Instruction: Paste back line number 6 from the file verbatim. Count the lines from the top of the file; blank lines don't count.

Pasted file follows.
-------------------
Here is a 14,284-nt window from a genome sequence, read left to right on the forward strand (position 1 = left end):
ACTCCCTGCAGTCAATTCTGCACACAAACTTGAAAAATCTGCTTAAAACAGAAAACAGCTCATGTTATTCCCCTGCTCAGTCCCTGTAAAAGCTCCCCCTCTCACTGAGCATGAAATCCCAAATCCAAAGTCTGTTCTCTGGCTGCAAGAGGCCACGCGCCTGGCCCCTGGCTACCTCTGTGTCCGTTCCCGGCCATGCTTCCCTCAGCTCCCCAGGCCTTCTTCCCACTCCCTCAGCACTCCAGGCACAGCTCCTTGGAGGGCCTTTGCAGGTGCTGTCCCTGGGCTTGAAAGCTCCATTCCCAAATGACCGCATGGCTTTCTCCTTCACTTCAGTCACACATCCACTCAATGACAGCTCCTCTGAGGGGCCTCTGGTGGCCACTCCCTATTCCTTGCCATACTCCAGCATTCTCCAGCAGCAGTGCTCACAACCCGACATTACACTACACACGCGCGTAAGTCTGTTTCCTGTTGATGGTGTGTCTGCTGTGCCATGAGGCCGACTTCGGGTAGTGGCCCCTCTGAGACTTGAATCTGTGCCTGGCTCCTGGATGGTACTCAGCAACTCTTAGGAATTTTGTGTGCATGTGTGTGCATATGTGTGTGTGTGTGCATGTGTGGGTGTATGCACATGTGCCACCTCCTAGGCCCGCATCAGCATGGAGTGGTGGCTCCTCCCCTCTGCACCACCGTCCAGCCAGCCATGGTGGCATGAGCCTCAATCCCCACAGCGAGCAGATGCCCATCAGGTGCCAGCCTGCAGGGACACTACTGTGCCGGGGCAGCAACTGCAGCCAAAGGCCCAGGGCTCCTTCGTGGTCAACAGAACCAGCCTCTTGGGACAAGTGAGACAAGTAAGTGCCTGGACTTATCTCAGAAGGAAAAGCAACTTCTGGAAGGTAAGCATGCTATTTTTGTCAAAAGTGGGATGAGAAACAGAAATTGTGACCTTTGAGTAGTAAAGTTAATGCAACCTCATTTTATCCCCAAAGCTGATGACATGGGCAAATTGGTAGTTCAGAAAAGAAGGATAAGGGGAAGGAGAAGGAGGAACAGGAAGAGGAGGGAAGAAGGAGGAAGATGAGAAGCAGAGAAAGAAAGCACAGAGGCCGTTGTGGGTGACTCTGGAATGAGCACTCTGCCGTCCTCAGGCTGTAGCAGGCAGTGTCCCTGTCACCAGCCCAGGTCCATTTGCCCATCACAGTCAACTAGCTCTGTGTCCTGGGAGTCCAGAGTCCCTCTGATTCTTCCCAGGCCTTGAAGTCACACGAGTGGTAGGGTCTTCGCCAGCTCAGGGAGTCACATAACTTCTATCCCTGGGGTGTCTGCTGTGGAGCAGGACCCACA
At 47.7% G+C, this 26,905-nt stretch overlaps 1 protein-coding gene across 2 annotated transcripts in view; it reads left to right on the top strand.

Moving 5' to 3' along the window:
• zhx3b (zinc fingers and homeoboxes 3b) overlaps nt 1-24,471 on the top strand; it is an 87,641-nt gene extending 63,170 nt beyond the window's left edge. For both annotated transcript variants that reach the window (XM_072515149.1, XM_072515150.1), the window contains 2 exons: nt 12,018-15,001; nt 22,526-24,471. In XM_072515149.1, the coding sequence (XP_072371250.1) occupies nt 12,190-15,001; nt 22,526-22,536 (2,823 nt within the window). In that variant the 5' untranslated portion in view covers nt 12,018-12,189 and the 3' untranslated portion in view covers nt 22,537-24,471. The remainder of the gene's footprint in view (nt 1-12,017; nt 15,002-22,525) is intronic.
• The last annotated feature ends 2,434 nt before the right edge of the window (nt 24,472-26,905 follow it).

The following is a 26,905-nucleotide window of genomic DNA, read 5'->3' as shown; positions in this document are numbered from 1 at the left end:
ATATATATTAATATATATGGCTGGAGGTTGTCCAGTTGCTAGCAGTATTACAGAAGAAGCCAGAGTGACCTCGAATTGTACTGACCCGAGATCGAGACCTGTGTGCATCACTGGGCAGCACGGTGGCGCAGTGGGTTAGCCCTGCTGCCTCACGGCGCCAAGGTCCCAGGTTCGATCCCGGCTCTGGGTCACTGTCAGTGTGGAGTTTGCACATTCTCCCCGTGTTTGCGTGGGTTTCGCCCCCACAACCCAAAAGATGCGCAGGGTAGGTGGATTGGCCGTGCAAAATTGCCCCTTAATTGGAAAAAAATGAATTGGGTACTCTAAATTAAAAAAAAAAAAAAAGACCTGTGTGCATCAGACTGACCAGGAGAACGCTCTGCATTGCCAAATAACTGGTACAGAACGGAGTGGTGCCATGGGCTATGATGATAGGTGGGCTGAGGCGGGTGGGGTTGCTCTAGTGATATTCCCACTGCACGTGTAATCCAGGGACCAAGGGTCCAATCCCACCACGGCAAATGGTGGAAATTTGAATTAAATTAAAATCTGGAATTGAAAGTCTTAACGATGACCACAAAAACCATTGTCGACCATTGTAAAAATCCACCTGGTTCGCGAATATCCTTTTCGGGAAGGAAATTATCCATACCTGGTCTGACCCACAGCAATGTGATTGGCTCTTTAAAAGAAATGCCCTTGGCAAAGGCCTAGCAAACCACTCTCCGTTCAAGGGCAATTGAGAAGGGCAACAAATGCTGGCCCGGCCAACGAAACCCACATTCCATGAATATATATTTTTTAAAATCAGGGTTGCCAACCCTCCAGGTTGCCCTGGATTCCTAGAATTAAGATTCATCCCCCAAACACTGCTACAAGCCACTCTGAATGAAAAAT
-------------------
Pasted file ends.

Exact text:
• The last annotated feature ends 2,434 nt before the right edge of the window (nt 24,472-26,905 follow it).